For Strasbourg consists of a series of essays and interviews about the city of Strasbourg and the philosophical friendships Jacques Derrida developed there over a period of some forty years.
Written just months before his death, the opening essay, “The Place Name(s): Strasbourg,” recounts in detail, and in very moving terms, Derrida’s deep attachment to this French city on the border between France and Germany. More than just a personal narrative, however, the essay is a profound interrogation of the relationship between philosophy and place, philosophy and language, and philosophy and friendship. As such, it raises a series of philosophical, political, and ethical questions that might all be placed under the aegis of what Derrida once called “philosophical nationalities and nationalism.”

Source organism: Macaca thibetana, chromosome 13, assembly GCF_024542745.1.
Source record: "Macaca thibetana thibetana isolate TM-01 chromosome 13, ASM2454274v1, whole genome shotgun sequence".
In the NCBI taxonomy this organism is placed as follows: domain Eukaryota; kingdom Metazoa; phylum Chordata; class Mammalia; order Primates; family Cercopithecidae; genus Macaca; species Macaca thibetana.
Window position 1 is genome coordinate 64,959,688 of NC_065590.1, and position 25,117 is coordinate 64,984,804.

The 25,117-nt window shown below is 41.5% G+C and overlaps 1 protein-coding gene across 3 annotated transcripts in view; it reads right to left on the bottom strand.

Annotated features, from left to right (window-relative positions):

The other three texts included in the book are long interviews/conversations between Derrida and his two principal interlocutors in Strasbourg, Jean-Luc Nancy and Philippe Lacoue-Labarthe. These interviews are significant both for the themes they focus on (language, politics, friendship, death, life after death, and so on) and for what they reveal about Derrida’s relationships to Nancy and Lacoue-Labarthe. Filled with sharp insights into one anothers’ work and peppered with personal anecdotes and humor, the interviews bear witness to the decades-long intellectual friendships of these three important contemporary thinkers.
This collection thus stands as a reminder of and testimony to Derrida’s unique relationship to Strasbourg and to the two thinkers most closely associated with that city.